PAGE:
Women typically outlive men in almost all populations today and new research suggests this may be because they are better equipped to survive a crisis.
Researchers from the University of Southern Denmark examined the survival rates of both sexes under extreme conditions in seven populations and found that women were more likely to survive than men in almost all circumstances.
They analysed 250 years' worth of mortality data, looking at societies plagued by famine and disease epidemics across the world.
This included former slaves working in the US and Trinidad in the 1800s and victims of famine in Sweden and Ireland in addition to those affected by measles epidemics in Iceland.
While the average life expectancy of those analysed was 20 years old, the scientists found that women lived longer than men by an average of up to four years.
For example, during the 1933 famine in Ukraine, girls born during this time lived to the age of 10 whereas boys only made it to seven-years-old on average.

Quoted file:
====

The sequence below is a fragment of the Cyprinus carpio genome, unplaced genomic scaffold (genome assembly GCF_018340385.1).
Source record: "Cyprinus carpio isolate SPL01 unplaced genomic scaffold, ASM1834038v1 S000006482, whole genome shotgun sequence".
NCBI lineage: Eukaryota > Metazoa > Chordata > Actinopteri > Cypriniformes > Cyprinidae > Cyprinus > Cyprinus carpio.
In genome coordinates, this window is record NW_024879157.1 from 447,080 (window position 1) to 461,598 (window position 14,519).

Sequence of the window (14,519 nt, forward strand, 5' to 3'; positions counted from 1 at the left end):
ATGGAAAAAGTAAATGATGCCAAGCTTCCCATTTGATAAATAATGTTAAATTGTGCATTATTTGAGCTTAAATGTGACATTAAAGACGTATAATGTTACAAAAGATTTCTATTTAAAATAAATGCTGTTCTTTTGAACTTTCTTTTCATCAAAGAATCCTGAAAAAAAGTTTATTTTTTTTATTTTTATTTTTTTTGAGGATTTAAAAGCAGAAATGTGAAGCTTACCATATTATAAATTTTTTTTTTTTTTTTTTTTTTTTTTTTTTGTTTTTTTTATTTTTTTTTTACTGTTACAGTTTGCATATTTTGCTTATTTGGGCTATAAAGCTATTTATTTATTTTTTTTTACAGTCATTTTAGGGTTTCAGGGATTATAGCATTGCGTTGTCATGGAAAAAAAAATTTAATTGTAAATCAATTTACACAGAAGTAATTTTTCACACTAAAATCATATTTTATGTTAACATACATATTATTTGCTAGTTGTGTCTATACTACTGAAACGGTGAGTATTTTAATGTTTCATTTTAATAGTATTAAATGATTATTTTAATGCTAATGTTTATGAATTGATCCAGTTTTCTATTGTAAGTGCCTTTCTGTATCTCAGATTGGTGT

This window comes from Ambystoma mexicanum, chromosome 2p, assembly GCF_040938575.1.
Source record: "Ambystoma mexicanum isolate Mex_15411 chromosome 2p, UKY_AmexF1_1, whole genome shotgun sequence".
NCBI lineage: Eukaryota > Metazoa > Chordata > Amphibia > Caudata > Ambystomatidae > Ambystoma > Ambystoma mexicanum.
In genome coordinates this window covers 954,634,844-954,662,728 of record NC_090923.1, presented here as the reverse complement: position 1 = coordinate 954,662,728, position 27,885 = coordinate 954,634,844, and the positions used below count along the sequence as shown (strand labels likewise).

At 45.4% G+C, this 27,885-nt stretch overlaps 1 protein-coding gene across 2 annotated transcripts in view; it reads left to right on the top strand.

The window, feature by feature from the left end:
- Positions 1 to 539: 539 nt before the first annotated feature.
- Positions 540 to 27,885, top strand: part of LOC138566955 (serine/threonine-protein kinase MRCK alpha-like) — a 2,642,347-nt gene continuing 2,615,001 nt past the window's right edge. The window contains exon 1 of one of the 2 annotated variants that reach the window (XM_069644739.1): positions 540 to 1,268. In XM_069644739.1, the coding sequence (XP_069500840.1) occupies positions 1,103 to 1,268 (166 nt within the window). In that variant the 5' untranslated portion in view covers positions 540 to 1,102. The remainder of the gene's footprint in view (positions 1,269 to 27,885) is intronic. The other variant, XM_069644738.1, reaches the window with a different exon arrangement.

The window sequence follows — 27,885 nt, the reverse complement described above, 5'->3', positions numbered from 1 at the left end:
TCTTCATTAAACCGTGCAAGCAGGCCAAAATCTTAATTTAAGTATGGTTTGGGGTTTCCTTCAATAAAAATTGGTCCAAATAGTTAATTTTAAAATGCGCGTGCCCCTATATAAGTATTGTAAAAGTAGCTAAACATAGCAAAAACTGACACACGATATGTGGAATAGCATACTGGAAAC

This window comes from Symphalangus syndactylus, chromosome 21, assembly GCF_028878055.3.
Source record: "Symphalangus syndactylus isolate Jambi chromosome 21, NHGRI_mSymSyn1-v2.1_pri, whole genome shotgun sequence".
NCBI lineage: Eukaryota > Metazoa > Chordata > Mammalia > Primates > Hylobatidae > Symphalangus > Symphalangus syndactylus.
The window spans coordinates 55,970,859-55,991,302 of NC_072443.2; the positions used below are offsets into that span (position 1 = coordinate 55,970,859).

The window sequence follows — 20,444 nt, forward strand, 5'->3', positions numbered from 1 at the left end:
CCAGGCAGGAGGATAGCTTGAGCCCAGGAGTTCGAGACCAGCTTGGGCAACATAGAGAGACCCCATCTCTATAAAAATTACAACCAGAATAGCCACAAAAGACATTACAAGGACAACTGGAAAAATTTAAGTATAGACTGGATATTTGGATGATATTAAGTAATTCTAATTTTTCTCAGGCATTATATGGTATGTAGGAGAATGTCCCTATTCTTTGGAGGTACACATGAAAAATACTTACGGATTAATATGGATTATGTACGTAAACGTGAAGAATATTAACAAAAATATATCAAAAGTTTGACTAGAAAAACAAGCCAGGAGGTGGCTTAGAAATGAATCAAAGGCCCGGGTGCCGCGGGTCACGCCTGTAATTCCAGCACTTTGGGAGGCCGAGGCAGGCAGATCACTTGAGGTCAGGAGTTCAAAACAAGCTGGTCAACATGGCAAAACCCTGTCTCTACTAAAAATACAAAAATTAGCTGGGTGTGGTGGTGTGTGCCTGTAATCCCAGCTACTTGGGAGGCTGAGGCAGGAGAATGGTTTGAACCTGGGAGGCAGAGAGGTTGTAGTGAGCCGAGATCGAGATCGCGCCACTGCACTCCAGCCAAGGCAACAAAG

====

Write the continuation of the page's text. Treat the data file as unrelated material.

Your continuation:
The researchers concluded that this disparity was also apparent in infant mortality rates, as they found that baby girls had higher survival rates in harsh conditions than baby boys.
They noted that in Liberia, where life expectancy is the lowest, newborn girls were “hardier” than newborn boys, giving them an advantage in terms of survival.
“The hypothesis that the survival advantage of women has fundamental biological underpinnings is supported by the fact that under very harsh conditions females survive better than males even at infant ages when behavioural and social differences may be minimal or favour males,” the study states.
“Our findings also indicate that the female advantage differs across environments and is modulated by social factors.”
Hormones might well have a part to play too, given that the female sex hormone oestrogen has been known to boost the immune system.
The Independent UK